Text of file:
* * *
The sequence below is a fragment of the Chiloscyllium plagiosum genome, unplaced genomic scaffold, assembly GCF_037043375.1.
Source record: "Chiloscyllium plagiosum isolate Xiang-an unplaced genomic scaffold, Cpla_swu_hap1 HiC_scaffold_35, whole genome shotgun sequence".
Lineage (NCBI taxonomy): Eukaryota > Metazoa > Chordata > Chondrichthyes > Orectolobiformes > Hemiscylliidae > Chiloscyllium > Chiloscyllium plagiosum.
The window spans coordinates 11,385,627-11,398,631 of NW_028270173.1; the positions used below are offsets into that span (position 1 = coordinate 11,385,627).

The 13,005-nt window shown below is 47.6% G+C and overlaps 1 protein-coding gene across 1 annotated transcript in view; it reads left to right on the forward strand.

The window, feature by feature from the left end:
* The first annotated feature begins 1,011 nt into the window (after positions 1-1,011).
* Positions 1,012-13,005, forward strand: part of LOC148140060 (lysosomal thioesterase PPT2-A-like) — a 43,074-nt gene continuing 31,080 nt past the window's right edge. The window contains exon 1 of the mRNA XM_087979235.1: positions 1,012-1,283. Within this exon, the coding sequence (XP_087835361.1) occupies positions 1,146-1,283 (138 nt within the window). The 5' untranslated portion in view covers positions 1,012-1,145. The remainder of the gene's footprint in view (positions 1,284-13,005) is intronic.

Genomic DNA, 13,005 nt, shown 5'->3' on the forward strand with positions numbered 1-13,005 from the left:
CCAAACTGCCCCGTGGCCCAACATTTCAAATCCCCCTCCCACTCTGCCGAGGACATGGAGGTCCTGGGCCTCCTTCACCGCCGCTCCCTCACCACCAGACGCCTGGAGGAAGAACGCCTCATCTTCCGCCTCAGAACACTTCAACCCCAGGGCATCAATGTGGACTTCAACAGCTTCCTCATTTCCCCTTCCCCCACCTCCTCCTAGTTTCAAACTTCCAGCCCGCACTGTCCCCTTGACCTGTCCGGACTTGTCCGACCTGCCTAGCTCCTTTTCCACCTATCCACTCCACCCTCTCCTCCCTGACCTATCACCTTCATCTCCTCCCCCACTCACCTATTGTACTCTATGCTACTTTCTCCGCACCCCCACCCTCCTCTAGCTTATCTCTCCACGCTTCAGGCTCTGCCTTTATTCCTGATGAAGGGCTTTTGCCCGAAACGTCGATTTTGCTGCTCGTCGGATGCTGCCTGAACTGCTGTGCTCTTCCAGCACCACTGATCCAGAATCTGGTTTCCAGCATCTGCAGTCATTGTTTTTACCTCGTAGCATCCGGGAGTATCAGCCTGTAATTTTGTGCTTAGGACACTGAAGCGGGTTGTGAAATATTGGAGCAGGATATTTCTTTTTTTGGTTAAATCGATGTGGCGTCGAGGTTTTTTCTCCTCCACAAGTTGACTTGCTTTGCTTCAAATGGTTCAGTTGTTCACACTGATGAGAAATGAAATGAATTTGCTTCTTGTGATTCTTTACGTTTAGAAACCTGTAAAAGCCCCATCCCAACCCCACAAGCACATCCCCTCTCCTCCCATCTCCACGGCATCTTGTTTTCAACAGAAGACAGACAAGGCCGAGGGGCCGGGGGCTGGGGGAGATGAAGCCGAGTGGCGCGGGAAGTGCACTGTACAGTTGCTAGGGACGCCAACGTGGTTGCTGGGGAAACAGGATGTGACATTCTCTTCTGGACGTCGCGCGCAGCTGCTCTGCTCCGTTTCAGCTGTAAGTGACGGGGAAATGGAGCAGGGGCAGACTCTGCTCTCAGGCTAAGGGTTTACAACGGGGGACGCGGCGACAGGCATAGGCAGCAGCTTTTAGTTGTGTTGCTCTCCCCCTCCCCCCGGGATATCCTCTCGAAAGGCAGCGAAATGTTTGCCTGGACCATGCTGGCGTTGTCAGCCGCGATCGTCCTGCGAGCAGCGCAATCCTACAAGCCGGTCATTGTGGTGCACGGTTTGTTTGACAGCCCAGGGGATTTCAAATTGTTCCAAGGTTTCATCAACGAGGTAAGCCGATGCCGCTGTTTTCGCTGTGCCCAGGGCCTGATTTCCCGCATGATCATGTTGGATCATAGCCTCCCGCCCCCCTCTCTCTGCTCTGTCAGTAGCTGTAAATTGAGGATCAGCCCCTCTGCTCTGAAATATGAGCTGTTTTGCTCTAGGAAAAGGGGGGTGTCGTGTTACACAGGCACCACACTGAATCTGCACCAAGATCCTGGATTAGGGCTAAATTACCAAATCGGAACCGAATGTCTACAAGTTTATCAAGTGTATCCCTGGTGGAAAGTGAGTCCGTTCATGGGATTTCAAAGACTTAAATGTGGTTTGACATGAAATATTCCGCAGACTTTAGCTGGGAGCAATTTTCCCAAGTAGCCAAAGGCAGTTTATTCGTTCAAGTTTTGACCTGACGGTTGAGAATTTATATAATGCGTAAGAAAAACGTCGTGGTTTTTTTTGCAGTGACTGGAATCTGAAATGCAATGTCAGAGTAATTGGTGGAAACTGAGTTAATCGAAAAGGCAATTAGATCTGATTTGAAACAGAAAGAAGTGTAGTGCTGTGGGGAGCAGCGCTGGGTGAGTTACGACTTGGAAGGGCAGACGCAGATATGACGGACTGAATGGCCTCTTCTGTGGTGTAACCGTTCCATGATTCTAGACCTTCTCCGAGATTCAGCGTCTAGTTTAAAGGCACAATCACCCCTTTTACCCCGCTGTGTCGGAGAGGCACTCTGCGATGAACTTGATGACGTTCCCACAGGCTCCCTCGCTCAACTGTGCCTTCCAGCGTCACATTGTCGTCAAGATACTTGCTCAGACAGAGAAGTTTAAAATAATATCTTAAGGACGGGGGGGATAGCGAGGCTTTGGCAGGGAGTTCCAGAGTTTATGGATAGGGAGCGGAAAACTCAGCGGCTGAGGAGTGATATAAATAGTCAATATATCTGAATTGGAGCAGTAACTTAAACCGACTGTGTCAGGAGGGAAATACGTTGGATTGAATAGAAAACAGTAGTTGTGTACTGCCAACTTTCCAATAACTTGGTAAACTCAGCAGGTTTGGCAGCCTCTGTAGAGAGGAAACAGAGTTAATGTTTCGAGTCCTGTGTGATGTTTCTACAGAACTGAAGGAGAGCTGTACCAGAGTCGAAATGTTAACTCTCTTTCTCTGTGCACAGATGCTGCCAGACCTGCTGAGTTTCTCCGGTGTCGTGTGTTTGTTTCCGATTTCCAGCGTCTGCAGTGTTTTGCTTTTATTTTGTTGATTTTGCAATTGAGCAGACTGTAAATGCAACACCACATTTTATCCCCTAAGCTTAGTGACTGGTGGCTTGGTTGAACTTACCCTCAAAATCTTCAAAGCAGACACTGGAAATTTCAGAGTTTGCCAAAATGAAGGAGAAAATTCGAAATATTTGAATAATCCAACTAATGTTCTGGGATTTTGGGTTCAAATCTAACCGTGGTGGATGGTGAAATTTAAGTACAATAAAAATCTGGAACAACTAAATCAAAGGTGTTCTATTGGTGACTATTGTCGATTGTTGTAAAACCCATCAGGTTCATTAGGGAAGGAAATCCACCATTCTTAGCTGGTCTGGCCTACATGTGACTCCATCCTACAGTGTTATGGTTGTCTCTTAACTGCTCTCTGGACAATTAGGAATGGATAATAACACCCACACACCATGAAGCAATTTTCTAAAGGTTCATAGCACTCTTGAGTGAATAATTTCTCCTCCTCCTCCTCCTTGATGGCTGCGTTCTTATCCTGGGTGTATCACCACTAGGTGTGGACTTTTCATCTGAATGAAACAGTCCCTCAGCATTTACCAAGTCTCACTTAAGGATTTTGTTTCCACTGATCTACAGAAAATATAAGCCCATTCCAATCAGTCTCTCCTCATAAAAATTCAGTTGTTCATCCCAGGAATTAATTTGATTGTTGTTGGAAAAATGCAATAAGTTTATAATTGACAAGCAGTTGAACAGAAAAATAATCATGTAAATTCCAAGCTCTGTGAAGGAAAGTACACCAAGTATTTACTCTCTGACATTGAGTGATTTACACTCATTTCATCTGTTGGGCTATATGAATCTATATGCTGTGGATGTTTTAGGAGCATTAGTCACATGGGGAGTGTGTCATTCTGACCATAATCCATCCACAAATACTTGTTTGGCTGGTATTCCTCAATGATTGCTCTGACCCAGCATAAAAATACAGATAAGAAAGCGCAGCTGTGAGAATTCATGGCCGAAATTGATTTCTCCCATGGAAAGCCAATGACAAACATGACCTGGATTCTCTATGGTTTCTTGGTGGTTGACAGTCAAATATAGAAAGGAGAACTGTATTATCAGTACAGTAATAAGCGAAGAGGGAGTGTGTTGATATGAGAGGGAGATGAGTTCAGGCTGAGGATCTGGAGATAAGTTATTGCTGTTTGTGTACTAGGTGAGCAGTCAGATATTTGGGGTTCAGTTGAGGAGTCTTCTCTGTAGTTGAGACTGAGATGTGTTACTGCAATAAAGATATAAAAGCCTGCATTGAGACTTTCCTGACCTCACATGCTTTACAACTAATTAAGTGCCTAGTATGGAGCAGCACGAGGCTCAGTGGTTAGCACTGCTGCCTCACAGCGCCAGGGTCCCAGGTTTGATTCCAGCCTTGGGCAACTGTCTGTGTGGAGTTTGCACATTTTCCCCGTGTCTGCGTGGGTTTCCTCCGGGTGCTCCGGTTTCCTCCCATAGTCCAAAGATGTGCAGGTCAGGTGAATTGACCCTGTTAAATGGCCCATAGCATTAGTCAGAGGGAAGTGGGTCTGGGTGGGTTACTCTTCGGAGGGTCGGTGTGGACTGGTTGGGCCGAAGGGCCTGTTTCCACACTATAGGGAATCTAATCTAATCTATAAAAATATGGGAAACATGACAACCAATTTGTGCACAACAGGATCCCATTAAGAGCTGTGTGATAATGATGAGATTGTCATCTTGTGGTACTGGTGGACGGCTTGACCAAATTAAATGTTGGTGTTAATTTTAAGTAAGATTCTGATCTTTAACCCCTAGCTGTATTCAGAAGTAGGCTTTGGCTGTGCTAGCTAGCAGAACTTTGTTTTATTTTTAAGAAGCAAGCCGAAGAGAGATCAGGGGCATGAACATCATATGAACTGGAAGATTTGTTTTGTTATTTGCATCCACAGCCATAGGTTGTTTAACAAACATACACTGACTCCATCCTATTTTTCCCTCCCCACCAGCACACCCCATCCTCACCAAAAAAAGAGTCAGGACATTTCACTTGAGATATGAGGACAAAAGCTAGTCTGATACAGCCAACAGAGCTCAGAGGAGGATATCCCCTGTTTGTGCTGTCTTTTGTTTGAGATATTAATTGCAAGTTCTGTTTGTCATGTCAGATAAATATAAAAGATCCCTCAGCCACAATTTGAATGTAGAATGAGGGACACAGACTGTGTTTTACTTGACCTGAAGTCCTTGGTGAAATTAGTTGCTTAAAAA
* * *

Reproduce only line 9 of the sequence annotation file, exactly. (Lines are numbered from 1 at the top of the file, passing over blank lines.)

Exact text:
Genomic DNA, 13,005 nt, shown 5'->3' on the forward strand with positions numbered 1-13,005 from the left: